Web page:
In 1966 nationalism was indeed present, but it was anti-German. This was something we were all used to. After all, Polish communism was founded on these anti-German sentiments. I come from a generation that was taught at school that you should use a capital letter with all nations of the world but Germany… but the anti-Semitic language came as an utter shock… although, in 1966, we witnessed that attack on the Polish bishops. The events of the Polish March 1968, on the other hand, are often interpreted as an outburst caused by an internal power struggle among the communists, but I see them as something else. It wasn’t an internal matter, it was an outright attack against the Polish intelligentsia, their ideas of freedom, the whole ethos of freedom. And this attack was a successful one. To some extent, the intelligentsia’s spine was shattered back then. Two years on, during the tragic events along Poland’s Baltic coast, this social group remained conveniently silent. I tried to be vocal, as did Jan Lipski [later a Polish Solidarity activist]… but the intelligentsia as a whole did not. That’s the truth. In December 1970, my colleagues said that the protests on the Baltic coast were the result of cynical provocation on the part of the government. It only goes to show how deeply rooted the idea was that under communism nothing could happen spontaneously.
You once referred to “the hermeneutics of suspicion”. And yet back then you decided to stay in Poland. When an interrogation officer in prison asked you when you would go to Israel, you replied that you would as soon as he went to Moscow. It cost you two weeks in solitary confinement.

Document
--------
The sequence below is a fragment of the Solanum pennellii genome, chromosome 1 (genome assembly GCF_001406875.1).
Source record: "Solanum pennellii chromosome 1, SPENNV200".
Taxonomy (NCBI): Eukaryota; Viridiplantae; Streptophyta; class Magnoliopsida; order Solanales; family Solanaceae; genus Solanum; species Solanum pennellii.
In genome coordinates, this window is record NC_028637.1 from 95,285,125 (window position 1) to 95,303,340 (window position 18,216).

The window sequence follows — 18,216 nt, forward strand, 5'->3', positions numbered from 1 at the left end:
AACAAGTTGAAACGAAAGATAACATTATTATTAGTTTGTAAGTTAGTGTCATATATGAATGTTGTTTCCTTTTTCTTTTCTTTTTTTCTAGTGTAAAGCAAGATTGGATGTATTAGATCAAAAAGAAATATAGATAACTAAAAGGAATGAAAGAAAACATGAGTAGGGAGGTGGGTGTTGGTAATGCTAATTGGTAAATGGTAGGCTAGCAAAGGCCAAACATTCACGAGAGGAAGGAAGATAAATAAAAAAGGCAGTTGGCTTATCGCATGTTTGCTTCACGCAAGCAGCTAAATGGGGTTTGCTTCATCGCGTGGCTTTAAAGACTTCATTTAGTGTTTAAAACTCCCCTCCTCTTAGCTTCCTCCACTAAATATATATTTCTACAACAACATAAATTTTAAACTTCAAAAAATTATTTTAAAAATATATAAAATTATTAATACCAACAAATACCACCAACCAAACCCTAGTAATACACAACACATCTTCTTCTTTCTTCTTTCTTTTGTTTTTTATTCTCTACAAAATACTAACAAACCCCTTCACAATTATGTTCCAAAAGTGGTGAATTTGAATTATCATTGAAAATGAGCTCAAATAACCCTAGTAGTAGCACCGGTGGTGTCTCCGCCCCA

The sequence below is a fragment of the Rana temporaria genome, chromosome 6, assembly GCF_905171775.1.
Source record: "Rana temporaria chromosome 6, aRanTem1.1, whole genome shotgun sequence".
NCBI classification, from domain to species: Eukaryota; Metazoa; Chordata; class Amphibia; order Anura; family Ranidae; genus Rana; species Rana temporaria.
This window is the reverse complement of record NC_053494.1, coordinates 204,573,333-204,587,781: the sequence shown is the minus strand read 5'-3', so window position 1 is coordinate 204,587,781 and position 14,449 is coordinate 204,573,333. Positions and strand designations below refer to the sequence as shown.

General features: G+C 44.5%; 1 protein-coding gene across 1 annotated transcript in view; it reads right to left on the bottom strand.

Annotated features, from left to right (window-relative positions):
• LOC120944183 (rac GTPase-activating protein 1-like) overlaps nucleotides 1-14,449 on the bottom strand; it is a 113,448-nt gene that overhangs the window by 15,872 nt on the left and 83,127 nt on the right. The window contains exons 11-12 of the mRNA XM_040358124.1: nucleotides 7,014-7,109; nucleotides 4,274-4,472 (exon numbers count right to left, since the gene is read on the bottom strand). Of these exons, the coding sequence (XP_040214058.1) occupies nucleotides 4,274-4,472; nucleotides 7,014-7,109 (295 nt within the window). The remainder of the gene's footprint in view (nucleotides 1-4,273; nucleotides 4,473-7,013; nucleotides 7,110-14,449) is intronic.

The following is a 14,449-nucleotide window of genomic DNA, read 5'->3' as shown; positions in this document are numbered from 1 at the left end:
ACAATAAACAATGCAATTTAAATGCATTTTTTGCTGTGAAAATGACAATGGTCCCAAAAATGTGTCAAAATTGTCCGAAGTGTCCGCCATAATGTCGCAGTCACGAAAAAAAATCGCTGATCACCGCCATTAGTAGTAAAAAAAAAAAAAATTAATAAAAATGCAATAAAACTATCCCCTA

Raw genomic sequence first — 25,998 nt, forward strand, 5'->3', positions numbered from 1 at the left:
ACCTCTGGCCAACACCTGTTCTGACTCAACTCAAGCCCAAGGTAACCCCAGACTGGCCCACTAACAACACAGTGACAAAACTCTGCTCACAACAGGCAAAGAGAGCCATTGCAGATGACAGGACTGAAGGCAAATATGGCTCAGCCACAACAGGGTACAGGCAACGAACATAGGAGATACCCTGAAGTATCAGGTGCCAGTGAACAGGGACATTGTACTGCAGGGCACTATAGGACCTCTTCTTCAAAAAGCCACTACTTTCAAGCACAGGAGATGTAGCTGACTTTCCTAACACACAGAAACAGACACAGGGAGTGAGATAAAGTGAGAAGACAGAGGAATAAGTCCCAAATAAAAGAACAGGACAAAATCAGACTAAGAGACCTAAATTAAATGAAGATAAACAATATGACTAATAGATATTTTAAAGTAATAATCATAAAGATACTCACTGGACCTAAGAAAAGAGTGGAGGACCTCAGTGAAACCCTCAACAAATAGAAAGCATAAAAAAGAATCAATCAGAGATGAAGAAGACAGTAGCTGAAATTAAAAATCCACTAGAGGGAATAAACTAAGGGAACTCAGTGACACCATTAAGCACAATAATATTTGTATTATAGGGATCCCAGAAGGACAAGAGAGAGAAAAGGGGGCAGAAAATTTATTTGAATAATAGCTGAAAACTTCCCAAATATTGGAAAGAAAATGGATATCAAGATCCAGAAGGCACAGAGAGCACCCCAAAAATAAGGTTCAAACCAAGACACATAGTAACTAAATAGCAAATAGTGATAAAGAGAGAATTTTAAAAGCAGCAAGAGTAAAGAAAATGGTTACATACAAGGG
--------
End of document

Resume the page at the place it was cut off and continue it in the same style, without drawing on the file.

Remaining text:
Let me be honest with you… there was a moment, I think around April, when I thought that they didn’t want me in this country because of certain aspects of my personality. But later I came to decide that General Moczar, who was the head of the interior ministry, was not going to make decisions about my personality and choices. Everything was already so humiliating, so degrading, that I decided I wouldn’t leave the country at all.
Let us return to the language. George Steiner once wrote that the use of the German language by the Nazis lead to its bankruptcy. “Languages have great reserves of life. They can absorb masses of hysteria, illiteracy and cheapness […] But there comes a breaking point. […] Something will happen to the words. Something of the lies and sadism will settle in the marrow of the language.”3 . Did the linguistic aggression of the Polish communist propaganda, especially in 1968, the anti-Semitic ploughing through language, have a similar effect on the Polish language?